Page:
Current Orbit # 13,911 as of 12:00 PM PDT
Spacecraft General Health Good
Roll Rate 0.1 rpm (10 minutes per revolution)
Gyro Suspension System (GSS) Gyro #1 is in analog backup suspension mode; gyros #2, #3, and #4 are digitally suspended
Gyro Spin Rates N/A; gyro rotors "tumbling" slowly rather than spinning
Dewar Inside Temperature ~256 kelvin (-17 C) and falling slightly
Dewar Outer Shell Temperature ~264 kelvin (-9 C) and falling
Global Positioning System (GPS) lock Nominal
Attitude Control System (ATC)

Nominal for post-mission operation
Pointing Error (XY/Pitch-Yaw): 2.0 degrees rms
Roll Phase (Z Axis) Error: 5.8 degrees rms

Telescope Readout (TRE) Pointing performance too low to lock onto guide star
Command & Data Handling (CDH) B-side (backup) computer in control
Multi-bit errors (MBE):
1 in CCCA Backup computer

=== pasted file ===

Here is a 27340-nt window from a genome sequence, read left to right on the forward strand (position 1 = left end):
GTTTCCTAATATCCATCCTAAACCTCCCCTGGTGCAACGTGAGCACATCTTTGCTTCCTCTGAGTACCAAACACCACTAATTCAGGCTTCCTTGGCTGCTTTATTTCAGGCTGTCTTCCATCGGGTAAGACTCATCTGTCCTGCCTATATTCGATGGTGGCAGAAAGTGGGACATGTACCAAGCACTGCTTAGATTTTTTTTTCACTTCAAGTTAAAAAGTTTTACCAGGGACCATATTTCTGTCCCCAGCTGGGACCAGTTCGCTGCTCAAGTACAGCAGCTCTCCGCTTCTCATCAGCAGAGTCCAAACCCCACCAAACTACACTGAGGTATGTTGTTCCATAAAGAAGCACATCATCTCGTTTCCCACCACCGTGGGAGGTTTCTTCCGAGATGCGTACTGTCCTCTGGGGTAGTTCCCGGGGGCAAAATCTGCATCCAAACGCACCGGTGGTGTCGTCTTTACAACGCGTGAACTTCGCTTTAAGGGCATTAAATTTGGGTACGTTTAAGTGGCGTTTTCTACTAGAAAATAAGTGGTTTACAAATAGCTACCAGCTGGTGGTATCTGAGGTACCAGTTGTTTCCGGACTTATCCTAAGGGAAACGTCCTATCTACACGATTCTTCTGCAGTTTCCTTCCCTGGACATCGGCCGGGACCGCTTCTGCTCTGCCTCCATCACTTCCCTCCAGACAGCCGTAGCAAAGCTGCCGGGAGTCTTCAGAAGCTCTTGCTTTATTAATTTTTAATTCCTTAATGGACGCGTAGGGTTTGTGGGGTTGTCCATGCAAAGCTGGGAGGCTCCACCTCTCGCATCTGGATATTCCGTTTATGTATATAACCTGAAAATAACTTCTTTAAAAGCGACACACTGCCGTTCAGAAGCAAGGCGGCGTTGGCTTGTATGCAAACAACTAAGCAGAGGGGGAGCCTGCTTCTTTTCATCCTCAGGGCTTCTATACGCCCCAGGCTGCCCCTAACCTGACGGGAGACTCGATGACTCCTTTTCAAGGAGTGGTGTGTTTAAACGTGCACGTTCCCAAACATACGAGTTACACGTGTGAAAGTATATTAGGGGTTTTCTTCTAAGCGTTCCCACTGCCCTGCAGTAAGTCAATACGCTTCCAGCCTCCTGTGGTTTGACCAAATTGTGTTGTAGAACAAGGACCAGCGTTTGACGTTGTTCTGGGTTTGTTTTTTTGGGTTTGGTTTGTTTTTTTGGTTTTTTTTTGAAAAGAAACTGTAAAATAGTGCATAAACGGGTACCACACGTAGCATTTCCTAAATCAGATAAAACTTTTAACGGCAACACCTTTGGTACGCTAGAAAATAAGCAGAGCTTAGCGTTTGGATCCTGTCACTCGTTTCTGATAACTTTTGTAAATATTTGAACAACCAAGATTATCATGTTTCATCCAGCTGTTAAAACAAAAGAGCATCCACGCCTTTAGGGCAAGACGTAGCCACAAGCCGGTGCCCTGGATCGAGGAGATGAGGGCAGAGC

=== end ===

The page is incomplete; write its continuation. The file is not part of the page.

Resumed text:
3 in GSS computers
0 in SRE computer (turned off)


On Mission Day 943, both the GP-B space vehicle and payload remain in good health. All active subsystems, including solar arrays/electrical power, Experiment Control Unit (ECU), flight computer, star trackers, magnetic sensing system (MSS) and magnetic torque rods, gyro suspension system (GSS), and telescope detectors, are performing nominally. The spacecraft is now essentially in a hibernation state.

Throughout October and early November, our small mission operations team continued performing tests to ensure that the software and configuration updates that were uploaded to the spacecraft in September for hibernating the spacecraft were functioning properly. During these tests, the team rebooted the on-board computer, which in turn reset the spacecraft roll rate to 0.1 rpm (10 minutes per revolution).

Tests of the most important hibernation change—the reconfiguration of the spacecraft's communications equipment to prevent it from automatically turning itself on and transmitting data in response to a safe mode condition or on-board computer reboot—suggested further fine tuning of a few key software routines. These modifications are in process and should be completed shortly. Once these final modifications have been uploaded and tested, the hibernation work will be finished.